Although discovered in the late 1930’s, the imaging properties of the short-lived technetium 99m were not understood until the early 1960’s. Its six-hour half-life and its chemical properties were ideally suited to imaging with the scintillation camera newly introduced in 1965. From that time on, nuclear medicine grew in its role as a diagnostic tool, with technetium agents becoming the primary...
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For Further Information: (Magill’s Medical Guide, Sixth Edition)
Brown, G. I. Invisible Rays: A History of Radioactivity. Stroud, England: Sutton, 2002. Traces the history of radioactivity with the use of biographical information on Marie Curie and other nuclear medicine pioneers.
Brucer, Marshall. A Chronology of Nuclear Medicine, 1600-1989. St. Louis, Mo.: Heritage, 1990. In an immensely enjoyable book, the author traces the history of nuclear medicine from the seventeenth century, when Robert Boyle defined a new intellectual discipline that would eventually be called “science,” through the April 28, 1986, Chernobyl nuclear accident in the Soviet Union.
Christian, Paul E., Donald Bernier, and James K. Langan, eds. Nuclear Medicine and PET: Technology and Techniques. 5th ed. St. Louis, Mo.: Mosby, 2004. A comprehensive text that encompasses the spectrum of nuclear medicine technology from basic and applied mathematics, physics, chemistry, and biology to the details of performance and principles of interpretation of individual nuclear medicine procedures, regulations, and patient care.
Iskandrian, Ami E., and Mario S. Verani, eds. Nuclear Cardiac Imaging: Principles and Applications. 4th ed. New York: Oxford University Press, 2008. Many strides have occurred in the field of nuclear cardiology since the 1970’s. These developments have had considerable impact on reshaping the entire field of cardiovascular medicine. This book...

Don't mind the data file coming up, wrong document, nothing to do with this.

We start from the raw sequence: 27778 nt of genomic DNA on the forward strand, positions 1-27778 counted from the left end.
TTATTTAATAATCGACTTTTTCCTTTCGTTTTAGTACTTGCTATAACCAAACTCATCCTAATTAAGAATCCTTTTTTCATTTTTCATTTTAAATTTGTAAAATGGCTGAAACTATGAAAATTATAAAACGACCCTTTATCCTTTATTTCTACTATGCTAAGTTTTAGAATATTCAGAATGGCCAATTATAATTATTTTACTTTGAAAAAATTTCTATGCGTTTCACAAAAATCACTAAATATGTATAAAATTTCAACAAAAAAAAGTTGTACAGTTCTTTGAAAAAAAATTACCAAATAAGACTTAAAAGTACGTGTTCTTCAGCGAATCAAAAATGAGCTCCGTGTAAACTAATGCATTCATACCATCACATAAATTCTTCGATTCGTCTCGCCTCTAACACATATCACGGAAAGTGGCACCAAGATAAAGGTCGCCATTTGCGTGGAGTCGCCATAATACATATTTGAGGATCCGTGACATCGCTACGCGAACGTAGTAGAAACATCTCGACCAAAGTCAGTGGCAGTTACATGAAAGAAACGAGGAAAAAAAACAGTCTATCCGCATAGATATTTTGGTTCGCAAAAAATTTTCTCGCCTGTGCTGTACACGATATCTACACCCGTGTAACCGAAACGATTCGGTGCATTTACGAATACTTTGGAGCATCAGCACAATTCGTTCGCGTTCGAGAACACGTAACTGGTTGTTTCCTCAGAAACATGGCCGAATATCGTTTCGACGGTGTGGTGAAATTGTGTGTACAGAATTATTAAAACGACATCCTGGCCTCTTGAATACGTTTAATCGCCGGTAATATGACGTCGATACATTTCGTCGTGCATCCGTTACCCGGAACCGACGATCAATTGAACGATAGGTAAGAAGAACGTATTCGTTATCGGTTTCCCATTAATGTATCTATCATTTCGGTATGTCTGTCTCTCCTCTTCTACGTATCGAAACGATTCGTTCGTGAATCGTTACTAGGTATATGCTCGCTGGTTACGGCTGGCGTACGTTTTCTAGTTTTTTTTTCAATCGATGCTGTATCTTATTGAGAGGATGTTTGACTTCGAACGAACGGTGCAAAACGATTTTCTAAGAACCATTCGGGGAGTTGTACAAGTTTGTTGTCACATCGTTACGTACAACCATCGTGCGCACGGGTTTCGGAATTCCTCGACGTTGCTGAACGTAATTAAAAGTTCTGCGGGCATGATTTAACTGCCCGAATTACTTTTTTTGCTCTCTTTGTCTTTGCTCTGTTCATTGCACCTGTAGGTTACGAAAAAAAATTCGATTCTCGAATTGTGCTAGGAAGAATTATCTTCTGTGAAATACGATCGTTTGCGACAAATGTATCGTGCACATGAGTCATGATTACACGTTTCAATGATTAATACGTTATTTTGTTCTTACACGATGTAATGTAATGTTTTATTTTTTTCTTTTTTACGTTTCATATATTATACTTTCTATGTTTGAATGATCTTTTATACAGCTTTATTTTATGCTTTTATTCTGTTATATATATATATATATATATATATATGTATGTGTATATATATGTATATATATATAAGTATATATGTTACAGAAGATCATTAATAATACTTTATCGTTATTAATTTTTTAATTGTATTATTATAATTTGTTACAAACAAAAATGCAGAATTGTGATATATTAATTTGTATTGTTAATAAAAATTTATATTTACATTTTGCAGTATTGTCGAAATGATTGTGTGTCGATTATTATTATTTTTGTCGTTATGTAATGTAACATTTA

(The entire section is 307 words.)
Nuclear Medicine (Encyclopedia of Science)
Nuclear medicine is a special field of medicine in which radioactive materials are used to conduct medical research and to diagnose (detect) and treat medical disorders. The radioactive materials used are generally called radionuclides, meaning a form of an element that is radioactive.
Radionuclides are powerful tools for diagnosing medical disorders for three reasons. First, many chemical elements tend to concentrate in one part of the body or another. As an example, nearly all of the iodine that humans consume in their diets goes to the thyroid gland. There it is used to produce hormones that control the rate at which the body functions.
Second, the radioactive form of an element behaves biologically in exactly the same way that a nonradioactive form of the element behaves. When a person ingests (takes into the body) the element iodine, for example, it makes no difference whether the iodine occurs in a radioactive or nonradioactive form. In either case, it tends to concentrate in the thyroid gland.
Third, any radioactive material spontaneously decays, breaking down into some other form with the emission of radiation. That radiation can be detected by simple, well-known means. When radioactive iodine enters the body, for example, its progress through the body can be followed with a Geiger counter or some other...
(The entire section is 819 words.)